Category: Best Practices
This post covers the different ways you can encode a dependency between basic and array jobs in AWS Batch. We also cover why you may want to encode dependencies outside of Batch altogether using a workflow system like AWS Step Functions or Apache Airflow.
OpenFOAM is one the most widely used Computational Fluid Dynamics (CFD) packages and helps companies in a broad range of sectors (automotive, aerospace, energy, and life-sciences) to conduct research and design new products. In this post, we’ll discuss six practical things you can do as an OpenFOAM user to run your simulations faster and more cost effectively.
Many shared file systems are used in supporting read-intensive applications, like financial backtesting. These applications typically exploit copies of datasets whose authoritative copy resides somewhere else. For small datasets, in-memory databases and caching techniques can yield impressive results. However, low latency flash-based scalable shared file systems can provide both massive IOPs and bandwidth. They’re also easy to adopt because of their use of a file-level abstraction. In this post, I’ll share how to easily create and scale a shared, distributed POSIX compatible file system that performs at local NVMe speeds for files opened read-only.
Recently, we talked about the advances NICE DCV has made to push pixels from cloud-hosted desktops or applications over the internet even more efficiently than before. Since we published that post on this blog channel, we’ve been asked by several customers whether all this efficient pixel-pushing could lead to outbound data charges moving up on their AWS bill. We decided to try it on your behalf, and share the details with you in this post. The bottom line? The charges are unlikely to be significant unless you’re doing intensive streaming (such as gaming) and other cost optimizations (like AWS Instance Savings Plans) that will have more impact on your bill.
This three-part series of posts cover the price performance characteristics of running GROMACS on Amazon Elastic Compute Cloud (Amazon EC2) GPU instances. Part 1 covered some background no GROMACS and how it utilizes GPUs for acceleration. Part 2 covered the price performance of GROMACS on a particular GPU instance family running on a single instance. […]
This three-part series of posts cover the price performance characteristics of running GROMACS on Amazon Elastic Compute Cloud (Amazon EC2) GPU instances. Part 1 covered some background no GROMACS and how it utilizes GPUs for acceleration. This post (Part 2) covers the price performance of GROMACS on a particular GPU instance family running on a […]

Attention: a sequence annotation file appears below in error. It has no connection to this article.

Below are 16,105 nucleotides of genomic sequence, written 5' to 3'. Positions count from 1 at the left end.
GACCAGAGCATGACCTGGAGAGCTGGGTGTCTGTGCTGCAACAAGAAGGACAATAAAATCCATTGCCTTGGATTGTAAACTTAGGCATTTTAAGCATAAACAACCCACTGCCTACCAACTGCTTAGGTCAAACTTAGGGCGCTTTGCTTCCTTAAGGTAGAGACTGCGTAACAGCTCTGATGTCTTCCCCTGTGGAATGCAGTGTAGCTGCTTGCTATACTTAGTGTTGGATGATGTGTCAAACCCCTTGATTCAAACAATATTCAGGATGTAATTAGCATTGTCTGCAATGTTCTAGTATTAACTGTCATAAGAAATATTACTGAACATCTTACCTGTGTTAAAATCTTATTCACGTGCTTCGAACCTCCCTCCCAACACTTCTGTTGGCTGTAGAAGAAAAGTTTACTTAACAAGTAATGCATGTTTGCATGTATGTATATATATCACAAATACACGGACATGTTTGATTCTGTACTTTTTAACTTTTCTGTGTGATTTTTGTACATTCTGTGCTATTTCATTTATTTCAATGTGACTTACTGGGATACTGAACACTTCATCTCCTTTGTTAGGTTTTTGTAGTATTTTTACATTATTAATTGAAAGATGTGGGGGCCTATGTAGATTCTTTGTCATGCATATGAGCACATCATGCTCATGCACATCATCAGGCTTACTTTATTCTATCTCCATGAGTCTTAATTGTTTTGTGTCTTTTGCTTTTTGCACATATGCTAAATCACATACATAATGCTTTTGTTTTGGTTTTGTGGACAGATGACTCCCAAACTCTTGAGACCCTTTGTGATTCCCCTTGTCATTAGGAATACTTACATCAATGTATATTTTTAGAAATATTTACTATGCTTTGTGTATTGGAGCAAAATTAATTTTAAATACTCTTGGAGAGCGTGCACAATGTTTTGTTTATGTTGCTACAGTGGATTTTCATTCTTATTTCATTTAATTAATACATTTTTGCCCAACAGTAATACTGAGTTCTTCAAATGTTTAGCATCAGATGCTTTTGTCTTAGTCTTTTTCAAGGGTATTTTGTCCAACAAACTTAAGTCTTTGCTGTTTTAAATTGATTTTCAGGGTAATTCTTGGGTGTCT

Comparing the performance of real applications across different Amazon Elastic Compute Cloud (Amazon EC2) instance types is the best way we’ve found for finding optimal configurations for HPC applications here at AWS. Previously, we wrote about price-performance optimizations for GROMACS that showed how the GROMACS molecular dynamics simulation runs on single instances, and how it […]
AWS Batch is a service that enables scientists and engineers to run computational workloads at virtually any scale without requiring them to manage a complex architecture. In this blog post, we share a set of best practices and practical guidance devised from our experience working with customers in running and optimizing their computational workloads. The readers will learn how to optimize their costs with Amazon EC2 Spot on AWS Batch, how to troubleshoot their architecture should an issue arise and how to tune their architecture and containers layout to run at scale.
High Performance Computing (HPC) is known as a domain where applications are well-optimized to get the highest performance possible on a platform. Unsurprisingly, a common question when moving a workload to AWS is what performance difference there may be from an existing on-premises “bare metal” platform. This blog will show the performance differential between “bare metal” instances and instances that use the AWS Nitro hypervisor is negligible for the evaluated HPC workloads.
The Weather Research and Forecasting (WRF) model is a numerical weather prediction (NWP) system designed to serve both atmospheric research and operational forecasting needs. With the release of Arm-based AWS Graviton2 Amazon Elastic Compute Cloud (EC2) instances, a common question has been how these instances perform on large-scale NWP workloads. In this blog, we will present results from a standard WRF benchmark simulation and compare across three different instance types.